Make sure you use the keywords you’re bidding on. Google will also offer you guidance on how to format your writing for their platform. Make sure you take their advice, or getting your ads seen will be a struggle.

Once you’ve written your ad, double check everything. If things look great, you’re ready to launch your Google Ads campaign!

How can I use Google Ads effectively?

Here are some tips to give you an edge when setting up and running your Google ad campaigns.

First, keep your eye on your ads with Google’s tracker. With it, you can drill down and see what’s going on. Use the information it gives you to troubleshoot and perfect your ads.

Here are some common problems you might face, and some tips to fix them.

Why aren’t people aren’t seeing my ad?

There could be several reasons. Try these tips to get people seeing your Google Ads:

  • Consider increasing your bid. Use Google’s keyword planner and follow their suggested bids, if in doubt.
  • Can’t compete on price? Try using long-tail keywords. They’re keywords made of more than one word. There’s less competition as long-tail keywords are more specific.
  • Reconsider the best match type for your keywords.
  • Use negative keywords to help Google work out if your ads are relevant.
  • Boost your quality and relevance. To do this, make sure you include a lot of keywords you’re bidding on in the ad itself. Also make sure you’re following Google’s advice when you’re writing the ad.

Why aren’t people clicking my ads?

Maybe people are seeing your Google Ads but just aren’t clicking. If this is what the tracker shows, here are some tips to help:

  • Make sure you’re picking the right keywords. Think about what someone looking for your service would Google, then bid on those keywords.
  • Make sure your ad is well written, clear, and appealing. Would you click it?
  • Use local identifiers. Let people know you’re in their town.
  • Give people a clear ‘call to action’ (CTA). Make it clear for people seeing your ad what you want them to do. For example, ‘shop now.’
  • Try Including a promotion to make your ad more attractive.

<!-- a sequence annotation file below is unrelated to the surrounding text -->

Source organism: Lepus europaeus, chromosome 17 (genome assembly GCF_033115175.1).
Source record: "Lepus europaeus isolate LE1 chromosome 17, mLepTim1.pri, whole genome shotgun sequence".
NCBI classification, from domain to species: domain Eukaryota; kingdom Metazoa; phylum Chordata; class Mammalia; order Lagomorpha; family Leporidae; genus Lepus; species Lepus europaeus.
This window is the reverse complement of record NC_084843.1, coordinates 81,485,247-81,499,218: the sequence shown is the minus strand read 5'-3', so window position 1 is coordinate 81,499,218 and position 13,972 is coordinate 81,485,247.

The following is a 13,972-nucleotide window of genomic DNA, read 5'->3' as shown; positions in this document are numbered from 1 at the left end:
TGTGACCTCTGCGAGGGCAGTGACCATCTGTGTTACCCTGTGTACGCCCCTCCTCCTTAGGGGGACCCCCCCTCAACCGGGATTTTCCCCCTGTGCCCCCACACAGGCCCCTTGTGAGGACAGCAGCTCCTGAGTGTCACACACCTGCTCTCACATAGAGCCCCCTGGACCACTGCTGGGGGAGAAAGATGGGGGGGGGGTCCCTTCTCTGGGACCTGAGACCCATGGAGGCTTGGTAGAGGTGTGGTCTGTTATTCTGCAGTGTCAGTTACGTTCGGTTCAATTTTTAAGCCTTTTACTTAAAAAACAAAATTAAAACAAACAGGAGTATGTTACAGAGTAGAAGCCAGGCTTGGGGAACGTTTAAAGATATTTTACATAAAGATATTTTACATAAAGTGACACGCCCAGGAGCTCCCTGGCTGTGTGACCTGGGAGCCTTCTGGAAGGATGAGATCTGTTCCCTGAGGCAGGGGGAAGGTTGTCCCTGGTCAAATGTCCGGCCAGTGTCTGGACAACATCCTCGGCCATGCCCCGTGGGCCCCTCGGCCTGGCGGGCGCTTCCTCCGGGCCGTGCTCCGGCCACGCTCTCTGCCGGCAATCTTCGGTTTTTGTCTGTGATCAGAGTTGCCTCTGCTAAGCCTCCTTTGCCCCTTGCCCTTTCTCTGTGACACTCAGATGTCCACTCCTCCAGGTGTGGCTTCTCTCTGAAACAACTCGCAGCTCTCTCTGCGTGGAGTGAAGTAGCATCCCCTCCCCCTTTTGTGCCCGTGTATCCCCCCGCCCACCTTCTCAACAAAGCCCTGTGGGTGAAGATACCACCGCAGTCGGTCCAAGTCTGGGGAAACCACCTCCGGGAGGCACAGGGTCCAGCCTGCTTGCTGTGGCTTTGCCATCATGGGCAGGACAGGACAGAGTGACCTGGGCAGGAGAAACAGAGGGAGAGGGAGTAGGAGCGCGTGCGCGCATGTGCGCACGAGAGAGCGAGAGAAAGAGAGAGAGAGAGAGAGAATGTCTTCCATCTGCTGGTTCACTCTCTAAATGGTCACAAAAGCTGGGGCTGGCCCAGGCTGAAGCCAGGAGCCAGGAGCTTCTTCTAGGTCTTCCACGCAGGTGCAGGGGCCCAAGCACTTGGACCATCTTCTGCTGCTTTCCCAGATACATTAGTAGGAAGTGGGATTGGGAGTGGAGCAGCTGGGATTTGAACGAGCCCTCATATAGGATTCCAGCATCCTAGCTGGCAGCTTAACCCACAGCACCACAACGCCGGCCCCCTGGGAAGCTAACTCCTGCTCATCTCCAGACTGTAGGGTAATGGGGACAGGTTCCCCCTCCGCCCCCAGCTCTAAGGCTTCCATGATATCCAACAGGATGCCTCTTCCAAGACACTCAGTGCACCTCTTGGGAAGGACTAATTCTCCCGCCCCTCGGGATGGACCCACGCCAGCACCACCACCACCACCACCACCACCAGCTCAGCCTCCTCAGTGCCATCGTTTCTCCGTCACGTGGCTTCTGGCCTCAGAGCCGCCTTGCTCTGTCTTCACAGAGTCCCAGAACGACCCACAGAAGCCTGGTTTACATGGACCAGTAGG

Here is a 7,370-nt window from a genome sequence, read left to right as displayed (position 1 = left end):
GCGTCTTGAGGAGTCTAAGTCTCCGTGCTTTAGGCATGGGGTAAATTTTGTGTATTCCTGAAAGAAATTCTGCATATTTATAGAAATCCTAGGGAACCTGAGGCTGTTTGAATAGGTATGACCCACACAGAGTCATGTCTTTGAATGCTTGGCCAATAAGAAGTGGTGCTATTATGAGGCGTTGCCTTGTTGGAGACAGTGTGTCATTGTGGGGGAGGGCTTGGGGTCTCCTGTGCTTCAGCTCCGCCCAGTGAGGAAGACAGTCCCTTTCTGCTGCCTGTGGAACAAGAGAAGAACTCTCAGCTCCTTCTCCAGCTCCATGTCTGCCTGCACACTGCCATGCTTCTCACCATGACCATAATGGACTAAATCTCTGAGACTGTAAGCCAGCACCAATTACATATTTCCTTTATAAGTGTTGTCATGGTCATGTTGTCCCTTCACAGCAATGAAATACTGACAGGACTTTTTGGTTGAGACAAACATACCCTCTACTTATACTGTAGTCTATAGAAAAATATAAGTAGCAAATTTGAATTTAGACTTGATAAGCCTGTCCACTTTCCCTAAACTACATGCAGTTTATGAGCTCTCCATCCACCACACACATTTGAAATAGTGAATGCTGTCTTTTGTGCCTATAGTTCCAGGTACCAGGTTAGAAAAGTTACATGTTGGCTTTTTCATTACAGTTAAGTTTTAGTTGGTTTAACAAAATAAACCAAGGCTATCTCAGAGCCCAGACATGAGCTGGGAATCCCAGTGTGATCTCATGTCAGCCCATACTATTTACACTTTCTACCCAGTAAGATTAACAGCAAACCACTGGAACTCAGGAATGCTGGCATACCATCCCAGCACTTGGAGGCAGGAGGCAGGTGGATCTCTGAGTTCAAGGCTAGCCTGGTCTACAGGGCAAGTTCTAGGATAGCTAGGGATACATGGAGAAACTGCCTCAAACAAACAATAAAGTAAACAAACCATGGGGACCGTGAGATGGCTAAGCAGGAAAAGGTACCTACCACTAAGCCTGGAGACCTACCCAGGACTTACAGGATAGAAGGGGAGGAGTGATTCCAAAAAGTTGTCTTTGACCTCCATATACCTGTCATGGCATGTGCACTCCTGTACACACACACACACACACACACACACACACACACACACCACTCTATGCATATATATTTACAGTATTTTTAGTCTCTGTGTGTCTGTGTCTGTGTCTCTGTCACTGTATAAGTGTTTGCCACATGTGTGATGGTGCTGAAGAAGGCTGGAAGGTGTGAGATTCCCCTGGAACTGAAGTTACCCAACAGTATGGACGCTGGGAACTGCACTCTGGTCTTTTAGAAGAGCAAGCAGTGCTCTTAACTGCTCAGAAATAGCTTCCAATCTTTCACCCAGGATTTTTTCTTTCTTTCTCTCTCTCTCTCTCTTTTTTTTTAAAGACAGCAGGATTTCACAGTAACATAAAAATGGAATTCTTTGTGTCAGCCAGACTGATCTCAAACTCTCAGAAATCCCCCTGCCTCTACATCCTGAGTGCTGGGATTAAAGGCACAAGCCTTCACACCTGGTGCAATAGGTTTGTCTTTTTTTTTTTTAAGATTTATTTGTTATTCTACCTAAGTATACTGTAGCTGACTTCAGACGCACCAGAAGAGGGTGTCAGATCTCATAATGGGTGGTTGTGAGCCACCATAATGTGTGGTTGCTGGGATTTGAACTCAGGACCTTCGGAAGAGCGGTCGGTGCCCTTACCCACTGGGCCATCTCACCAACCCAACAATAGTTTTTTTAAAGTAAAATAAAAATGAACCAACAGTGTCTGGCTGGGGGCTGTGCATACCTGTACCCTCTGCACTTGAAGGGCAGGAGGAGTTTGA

• Enhance your ad with ad extensions. These can make it easy for people to pick up the phone and place an order, for example.
  • Try only picking Search Network, as this includes more people searching specifically for your product or service. The Display Network shows ads to people who aren’t actively searching.

Why are people clicking my ads but not buying?

A poor conversion rate can be frustrating for small business owners. Try:

  • Changing your ad to filter out people uninterested in your business. There’s no point getting people to click if they won’t want to buy. Focus on your best customers.
  • Improve your landing page. A well-designed website builds trust, one of the biggest factors affecting whether people will buy online.
  • Make sure your targeting location is right.
  • Account for the differences between desktop and mobile. Many people shop on their phones. Consider running different campaigns based on the devices people are using. If your ads are too wordy for mobile, make them more concise. There are also great features and extensions you can add that are device specific, like ‘click to call.’ Use them.

How do I know if my Google Ads are working well enough?

If your ads aren’t giving you value for money, don’t run them. You can monitor your ad performance in the tracker and keep an eye on these key details:

  • Quality score — Google gives each of your keywords a quality score based on expected click-through rate (how likely someone is to click your ad after searching for the keyword), ad relevance (how well your keywords and your ads match up), and landing page experience, which is how good a fit Google thinks your ad is for the page you’re directing people to.
  • Impressions — Every time someone sees your ad, that’s an impression. A low impression count means your ads won’t deliver you much business. Try the steps suggested above to fix that.
  • Click through rate (CTR) — Your click through rate (CTR) is the number of times someone clicked your ad divided by how many impressions. What counts as a great CTR varies, but if it drops below 1% it’s time to start improving your ads.
  • Average cost per click (CPC) — Cost per click (CPC) is how much it costs you in ad spend to get one person to click on your ad. If it’s costing you $100 to get each click, that might be fine. You just need to work out how many of those clickers then turn into customers, and how much they spend.

Keep testing and experimenting

Getting great performing ads can take work. With careful analysis, however, you can work out what’s going on with your Google Ads and get them delivering revenue. Fine tune each of the elements above and, over time, you should start seeing a return on investment (ROI).